Arbitrary detention and digital dictatorship

16 01 2023

We note two recent reports worthy of attention.

The first is from the Observatory for the Protection of Human Rights Defenders, a partnership of the International Federation for Human Rights (FIDH) and the World Organisation Against Torture (OMCT), has issued an appeal regarding Thailand.

It begins:

The Observatory has been informed about the arbitrary detention and ongoing judicial harassment of Mr Sopon Surariddhidhamrong, aka Get, leader of the student pro-democracy group Mok Luang Rim Nam, and Ms Natthanit Duangmusit, aka Baipor, member of the pro-democracy and monarchy reform activist group Thalu Wang. Founded in August 2020, Mok Luang Rim Nam has expanded from advocating for the rights of students at Navamindradhiraj University in Bangkok to various human rights issues in Thailand, including enforced disappearance, labour rights, and equality. Formed in early 2022, Thalu Wang has been advocating for the abolition of Article 112 of Thailand Criminal Code (“lèse-majesté”) and conducting public opinion polls at various locations in Bangkok on how the Thai monarchy affects people’s lives and whether the institution should be reformed.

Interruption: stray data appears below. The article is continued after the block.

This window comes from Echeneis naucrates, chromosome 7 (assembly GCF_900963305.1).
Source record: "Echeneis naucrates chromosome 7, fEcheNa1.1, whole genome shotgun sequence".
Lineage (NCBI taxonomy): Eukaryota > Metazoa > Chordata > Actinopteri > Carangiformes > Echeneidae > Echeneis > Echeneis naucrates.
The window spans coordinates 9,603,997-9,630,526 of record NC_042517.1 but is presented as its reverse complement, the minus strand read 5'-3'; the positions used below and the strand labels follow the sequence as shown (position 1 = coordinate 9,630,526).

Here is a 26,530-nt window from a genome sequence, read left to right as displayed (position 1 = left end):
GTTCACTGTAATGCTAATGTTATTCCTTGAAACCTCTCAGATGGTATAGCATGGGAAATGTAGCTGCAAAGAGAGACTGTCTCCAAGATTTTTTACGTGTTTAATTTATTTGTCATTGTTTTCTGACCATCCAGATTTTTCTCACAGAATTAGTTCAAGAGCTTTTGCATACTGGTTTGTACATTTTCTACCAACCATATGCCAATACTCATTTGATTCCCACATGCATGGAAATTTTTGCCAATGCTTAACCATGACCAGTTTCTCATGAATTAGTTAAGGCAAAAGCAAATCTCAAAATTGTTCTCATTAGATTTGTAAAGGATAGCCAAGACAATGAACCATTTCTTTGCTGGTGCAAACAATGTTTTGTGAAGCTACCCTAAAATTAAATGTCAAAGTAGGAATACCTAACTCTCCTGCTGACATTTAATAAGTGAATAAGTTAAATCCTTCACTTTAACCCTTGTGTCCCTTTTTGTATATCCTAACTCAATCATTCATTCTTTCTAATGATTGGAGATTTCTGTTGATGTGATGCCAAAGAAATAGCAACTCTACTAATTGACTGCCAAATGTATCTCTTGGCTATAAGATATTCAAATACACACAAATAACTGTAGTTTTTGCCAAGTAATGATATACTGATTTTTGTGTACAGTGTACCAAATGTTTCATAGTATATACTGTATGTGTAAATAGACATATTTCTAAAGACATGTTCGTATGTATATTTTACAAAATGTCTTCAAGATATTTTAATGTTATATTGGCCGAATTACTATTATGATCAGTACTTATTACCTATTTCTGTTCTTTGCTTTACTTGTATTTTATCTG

On January 9, 2023, the Bangkok Criminal Court revoked Sopon and Natthanit’s bail and ordered their detention, on the ground that the two violated the bail conditions of their temporary release, granted on May 31, 2022, and August 4, 2022, respectively, by participating in an anti-government protest on November 17, 2022, during the Asia-Pacific Economic Cooperation (APEC) Summit in Bangkok….